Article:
The past week in Indo has been dripping with waves across that archipelago. But you probably already know this. What's fresh today though is that yesterday provided a stunning accent to this recent run of swell, before things start to settle down (ish) and ramp up again soon. Some are taking a breather, others are just gearing up, retooling, for the next swell that's right around the corner.
Our inbox went into meltdown. Dozens upon dozens of images, videos, reports of 'heaviest wave ever' and the like, all bundled their way to MSW HQ. Nic Von Rupp and Nate Behl at Kandui, the Irish lads Gearoid McDaid and Conor Maguire have been on an absolute banger of a mission, the locals at Padang Padang with grins etched from the east to west side of their faces.
Greenbush too, Desert Point, though more on that later – because it's still spitting its guts up on anyone that takes a look inside. This run of swell began towards the tail end of July and we've been teasing and teasing via our IG account that something was dropping soon. The truth is, we just had to wait for a break in the swell, to gather as much as we could and wrap it all up with a neat little bow.
Also, it gave us a bit of time to analyse the past few days. “The run of swells over the past week and the particularly big one that hit over the weekend can be traced back to three main low pressure systems in the southern Indian Ocean,” says MSW forecaster Tony Butt.
“The first deepened southeast of the Kerguelen Islands around Sunday July 25 and a large area of storm-force winds on its northwest flank generated swell as the system moved towards the east.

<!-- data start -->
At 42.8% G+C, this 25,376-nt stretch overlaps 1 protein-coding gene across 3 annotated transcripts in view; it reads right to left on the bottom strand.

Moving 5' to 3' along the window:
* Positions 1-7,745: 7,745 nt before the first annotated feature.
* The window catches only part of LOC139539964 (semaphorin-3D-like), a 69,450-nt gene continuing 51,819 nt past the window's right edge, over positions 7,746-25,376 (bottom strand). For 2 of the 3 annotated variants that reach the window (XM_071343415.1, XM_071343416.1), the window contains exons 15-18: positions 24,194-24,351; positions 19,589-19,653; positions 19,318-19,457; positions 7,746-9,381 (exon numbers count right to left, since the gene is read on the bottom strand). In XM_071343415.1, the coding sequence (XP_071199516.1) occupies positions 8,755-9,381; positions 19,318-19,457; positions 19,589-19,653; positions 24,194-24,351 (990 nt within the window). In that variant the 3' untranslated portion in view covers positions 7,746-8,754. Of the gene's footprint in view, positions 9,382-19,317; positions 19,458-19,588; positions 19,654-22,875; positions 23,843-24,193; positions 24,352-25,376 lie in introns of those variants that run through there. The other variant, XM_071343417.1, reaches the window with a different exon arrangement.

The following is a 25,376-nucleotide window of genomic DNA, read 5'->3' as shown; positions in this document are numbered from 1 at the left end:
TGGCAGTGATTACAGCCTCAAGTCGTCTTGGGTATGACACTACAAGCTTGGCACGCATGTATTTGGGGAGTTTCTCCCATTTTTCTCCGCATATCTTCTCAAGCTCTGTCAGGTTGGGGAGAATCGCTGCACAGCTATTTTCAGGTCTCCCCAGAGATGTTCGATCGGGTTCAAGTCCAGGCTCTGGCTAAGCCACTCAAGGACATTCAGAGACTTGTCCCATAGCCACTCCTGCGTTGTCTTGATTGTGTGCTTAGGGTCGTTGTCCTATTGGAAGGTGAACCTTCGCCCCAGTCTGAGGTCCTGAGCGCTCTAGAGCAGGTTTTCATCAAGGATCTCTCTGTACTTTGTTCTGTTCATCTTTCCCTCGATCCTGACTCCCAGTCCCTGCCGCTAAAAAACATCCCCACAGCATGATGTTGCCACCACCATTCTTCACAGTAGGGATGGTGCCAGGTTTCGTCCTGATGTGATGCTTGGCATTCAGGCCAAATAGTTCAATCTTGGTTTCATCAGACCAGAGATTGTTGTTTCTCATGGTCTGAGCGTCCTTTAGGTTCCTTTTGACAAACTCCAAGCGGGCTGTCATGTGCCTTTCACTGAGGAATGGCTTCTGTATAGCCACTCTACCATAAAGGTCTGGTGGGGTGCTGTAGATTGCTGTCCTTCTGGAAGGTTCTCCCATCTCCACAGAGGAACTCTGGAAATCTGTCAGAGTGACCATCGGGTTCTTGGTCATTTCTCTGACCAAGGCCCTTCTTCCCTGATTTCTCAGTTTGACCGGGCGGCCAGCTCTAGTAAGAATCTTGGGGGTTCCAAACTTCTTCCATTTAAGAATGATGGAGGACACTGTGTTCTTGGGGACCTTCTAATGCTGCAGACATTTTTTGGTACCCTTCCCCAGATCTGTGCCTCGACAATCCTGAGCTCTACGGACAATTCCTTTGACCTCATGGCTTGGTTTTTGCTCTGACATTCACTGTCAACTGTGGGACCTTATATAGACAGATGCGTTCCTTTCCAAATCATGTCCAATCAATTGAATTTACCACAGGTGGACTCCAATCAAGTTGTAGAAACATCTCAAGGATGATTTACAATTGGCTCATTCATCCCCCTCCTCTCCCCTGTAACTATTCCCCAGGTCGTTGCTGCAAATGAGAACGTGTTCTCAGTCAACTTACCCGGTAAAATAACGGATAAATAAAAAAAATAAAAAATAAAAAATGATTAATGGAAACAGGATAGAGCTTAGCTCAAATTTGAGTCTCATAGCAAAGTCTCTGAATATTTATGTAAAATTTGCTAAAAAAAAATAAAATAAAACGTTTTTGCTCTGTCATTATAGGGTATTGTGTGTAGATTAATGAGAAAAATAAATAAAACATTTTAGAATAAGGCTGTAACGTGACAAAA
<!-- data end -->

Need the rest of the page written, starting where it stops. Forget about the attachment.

“This then expanded into a large, multi-centred system south of Australia, which spawned a peripheral depression around the northwest periphery of the main system. This generated a further pulse of swell from an area of storm-force winds just southwest of Australia.
“All this activity resulted in wave heights not dropping below six feet at exposed spots in Indonesia for the entire week, with an increase on Friday 30th corresponding with that peripheral low.
“While the mother system remained stationary way south of Australia, a third peripheral low developed east of Kerguelen around Wednesday 28. This moved quickly northeast and then east, and the storm-force winds combined with the extended fetch generated an even larger pulse of swell which reached Indonesia by Sunday August 1.
“The swell continues as we speak, and is due to remain fairly large until around the middle of the week before losing size and quality towards the coming weekend.”
Like Tony points out, there's still much, much more to come too. Expect another feature towards the end of this week.
Kandui | Sunday August 1
Padang Padang | Sunday August 1
Watch our live Padang cam here.
Uluwatu | Sunday August 1
Greenbush | Sunday August 1
Bonus Padang, Maca's and Keramas | End of July